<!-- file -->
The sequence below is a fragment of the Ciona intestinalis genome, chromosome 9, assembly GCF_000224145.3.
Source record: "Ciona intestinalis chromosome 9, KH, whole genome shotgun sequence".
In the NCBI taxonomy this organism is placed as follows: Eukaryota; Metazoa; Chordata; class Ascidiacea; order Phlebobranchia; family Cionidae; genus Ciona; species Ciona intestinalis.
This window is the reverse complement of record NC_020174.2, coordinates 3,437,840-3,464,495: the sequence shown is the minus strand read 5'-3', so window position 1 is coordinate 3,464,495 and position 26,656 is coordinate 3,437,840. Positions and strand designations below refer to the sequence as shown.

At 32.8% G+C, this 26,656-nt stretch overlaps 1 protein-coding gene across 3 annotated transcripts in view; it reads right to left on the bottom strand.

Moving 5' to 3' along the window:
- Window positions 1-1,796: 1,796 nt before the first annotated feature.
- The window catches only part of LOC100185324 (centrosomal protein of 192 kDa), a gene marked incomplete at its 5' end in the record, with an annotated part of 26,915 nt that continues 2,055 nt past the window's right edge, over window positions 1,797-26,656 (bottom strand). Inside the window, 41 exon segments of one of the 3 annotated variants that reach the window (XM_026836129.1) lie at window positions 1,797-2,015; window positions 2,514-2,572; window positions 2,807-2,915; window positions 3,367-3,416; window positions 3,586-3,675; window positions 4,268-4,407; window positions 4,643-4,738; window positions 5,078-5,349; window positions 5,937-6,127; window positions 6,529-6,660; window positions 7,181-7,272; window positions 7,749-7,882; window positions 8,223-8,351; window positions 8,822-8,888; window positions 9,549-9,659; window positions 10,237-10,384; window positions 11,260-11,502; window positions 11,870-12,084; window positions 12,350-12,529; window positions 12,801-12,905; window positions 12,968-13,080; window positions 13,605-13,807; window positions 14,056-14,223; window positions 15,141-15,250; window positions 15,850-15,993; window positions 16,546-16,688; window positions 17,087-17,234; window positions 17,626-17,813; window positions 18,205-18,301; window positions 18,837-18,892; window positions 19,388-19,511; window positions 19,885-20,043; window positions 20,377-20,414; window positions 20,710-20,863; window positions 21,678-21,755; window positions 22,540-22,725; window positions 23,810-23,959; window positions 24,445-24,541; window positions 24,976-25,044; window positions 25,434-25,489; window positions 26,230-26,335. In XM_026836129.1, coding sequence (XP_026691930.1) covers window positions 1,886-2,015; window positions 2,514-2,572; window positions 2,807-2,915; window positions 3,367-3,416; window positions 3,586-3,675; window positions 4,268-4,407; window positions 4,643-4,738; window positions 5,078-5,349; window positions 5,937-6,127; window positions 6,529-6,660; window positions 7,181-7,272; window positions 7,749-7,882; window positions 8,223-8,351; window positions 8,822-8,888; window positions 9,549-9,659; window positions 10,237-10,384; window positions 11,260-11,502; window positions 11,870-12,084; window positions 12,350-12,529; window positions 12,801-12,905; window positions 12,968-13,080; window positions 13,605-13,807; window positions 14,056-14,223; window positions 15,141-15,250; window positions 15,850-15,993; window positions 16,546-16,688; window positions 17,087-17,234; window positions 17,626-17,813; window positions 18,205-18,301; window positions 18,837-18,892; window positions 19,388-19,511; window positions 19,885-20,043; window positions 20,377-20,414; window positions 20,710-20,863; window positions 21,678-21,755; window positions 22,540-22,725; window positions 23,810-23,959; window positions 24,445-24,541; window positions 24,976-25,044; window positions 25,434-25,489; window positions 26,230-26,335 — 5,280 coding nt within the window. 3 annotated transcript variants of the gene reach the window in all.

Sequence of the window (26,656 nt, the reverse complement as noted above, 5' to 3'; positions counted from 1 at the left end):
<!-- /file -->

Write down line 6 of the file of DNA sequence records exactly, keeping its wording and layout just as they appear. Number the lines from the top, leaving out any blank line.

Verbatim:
Moving 5' to 3' along the window: